Self-uncertainty and responsiveness to procedural justice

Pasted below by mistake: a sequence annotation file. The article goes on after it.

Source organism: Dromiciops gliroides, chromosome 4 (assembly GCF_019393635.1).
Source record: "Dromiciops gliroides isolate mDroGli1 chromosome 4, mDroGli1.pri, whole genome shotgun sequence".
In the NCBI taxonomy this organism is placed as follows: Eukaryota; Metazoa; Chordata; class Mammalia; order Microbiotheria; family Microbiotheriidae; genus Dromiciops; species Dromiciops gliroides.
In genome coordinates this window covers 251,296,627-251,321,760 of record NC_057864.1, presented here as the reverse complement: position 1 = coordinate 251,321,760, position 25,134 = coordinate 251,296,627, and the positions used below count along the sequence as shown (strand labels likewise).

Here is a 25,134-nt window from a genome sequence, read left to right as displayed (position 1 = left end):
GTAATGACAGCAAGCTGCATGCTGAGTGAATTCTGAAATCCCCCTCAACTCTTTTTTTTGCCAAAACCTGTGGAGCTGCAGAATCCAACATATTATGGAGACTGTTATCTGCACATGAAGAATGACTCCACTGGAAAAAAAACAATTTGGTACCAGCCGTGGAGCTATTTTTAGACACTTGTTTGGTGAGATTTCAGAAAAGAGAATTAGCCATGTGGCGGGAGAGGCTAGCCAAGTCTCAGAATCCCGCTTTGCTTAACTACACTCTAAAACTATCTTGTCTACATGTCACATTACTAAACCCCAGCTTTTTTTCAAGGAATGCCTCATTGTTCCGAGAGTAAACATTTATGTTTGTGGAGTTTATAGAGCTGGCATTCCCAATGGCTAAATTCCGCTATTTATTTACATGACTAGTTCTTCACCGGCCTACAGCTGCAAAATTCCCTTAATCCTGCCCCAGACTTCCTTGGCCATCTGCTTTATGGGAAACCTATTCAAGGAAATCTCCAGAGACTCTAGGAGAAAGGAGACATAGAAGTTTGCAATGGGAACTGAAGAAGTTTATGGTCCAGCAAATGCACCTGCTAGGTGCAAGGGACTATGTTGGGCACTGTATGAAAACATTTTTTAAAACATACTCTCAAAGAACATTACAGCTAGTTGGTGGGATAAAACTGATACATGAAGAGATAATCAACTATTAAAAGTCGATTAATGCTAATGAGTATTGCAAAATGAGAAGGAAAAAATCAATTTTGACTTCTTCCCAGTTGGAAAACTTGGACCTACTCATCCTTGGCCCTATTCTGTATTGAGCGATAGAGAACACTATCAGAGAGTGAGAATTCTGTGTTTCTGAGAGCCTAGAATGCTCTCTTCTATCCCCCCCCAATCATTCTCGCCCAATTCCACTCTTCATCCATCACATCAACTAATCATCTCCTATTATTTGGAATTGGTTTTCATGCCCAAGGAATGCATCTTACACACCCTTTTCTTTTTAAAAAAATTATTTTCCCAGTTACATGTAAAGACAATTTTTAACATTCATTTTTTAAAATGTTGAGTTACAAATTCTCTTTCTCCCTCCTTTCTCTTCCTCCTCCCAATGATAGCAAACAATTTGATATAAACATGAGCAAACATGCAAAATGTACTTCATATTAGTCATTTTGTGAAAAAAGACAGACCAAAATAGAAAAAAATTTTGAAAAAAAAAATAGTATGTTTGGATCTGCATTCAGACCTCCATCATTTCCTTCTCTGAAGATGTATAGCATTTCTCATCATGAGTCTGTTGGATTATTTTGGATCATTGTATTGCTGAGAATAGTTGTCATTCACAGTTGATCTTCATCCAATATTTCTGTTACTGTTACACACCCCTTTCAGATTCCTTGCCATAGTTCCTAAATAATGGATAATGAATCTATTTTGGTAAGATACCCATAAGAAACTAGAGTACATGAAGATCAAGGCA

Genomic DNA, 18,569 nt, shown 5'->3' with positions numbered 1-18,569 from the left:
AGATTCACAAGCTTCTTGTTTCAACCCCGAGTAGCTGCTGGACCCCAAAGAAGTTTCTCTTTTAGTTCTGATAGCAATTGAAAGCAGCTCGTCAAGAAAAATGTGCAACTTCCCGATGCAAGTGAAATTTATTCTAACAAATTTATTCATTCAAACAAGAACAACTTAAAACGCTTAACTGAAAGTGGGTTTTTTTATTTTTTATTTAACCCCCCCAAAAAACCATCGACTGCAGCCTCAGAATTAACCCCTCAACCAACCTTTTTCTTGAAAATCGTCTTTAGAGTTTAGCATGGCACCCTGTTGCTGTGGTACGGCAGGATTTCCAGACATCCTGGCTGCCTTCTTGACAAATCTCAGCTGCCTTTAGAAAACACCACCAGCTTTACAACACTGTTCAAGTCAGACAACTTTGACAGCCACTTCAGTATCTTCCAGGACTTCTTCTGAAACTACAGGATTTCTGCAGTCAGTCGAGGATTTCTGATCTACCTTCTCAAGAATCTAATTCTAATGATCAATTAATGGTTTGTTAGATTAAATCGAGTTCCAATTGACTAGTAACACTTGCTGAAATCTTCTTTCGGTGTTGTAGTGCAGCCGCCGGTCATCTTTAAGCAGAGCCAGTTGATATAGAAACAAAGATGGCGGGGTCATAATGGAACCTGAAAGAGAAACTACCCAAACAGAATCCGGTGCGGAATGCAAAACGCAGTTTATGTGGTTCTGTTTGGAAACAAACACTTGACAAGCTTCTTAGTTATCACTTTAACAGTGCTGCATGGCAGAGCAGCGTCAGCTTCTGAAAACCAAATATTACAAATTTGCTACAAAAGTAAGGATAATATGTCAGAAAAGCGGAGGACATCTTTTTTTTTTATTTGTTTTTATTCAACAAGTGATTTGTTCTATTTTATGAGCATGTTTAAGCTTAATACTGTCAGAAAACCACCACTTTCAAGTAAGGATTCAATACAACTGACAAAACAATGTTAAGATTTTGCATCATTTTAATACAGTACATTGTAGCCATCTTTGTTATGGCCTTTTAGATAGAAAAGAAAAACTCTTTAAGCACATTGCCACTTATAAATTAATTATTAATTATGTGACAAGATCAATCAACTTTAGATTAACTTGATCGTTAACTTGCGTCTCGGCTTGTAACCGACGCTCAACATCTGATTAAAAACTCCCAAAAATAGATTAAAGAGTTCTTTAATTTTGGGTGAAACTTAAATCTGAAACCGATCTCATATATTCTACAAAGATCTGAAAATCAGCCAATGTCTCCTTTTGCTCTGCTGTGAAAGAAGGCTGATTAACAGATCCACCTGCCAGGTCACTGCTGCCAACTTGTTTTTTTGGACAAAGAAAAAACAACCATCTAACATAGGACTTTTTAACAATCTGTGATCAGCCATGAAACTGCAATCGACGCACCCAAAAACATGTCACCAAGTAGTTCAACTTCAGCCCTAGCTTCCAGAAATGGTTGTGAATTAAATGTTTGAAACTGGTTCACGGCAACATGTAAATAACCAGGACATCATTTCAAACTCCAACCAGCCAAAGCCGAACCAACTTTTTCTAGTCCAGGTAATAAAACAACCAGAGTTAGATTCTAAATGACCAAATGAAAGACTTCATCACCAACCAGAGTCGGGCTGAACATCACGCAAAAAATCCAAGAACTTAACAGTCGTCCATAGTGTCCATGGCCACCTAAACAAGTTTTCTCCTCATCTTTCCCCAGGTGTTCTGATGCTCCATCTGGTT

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We propose that self-uncertainty moderates responsiveness to perceived variations (e.g., breaches or provisions) in procedural justice. Specifically, we tested the hypothesis that high (compared to low) self-uncertainty individuals are more responsive to variations in procedural justice, because they use procedural information to infer their organizational acceptance, respect, or social standing. In six experiments, high (compared to low) self-uncertainty individuals responded with affective, cognitive, and behavioral intensity to perceived variations in procedural justice. In particular, they felt worse, judged the procedure as unfair, and were unwilling to cooperate when they were deprived (as opposed to granted) voice. However, this pattern was cancelled out when these individuals engaged in a self-affirming activity. The findings establish the self in general, and self-uncertainty in particular, as a crucial moderator of responses to procedural information.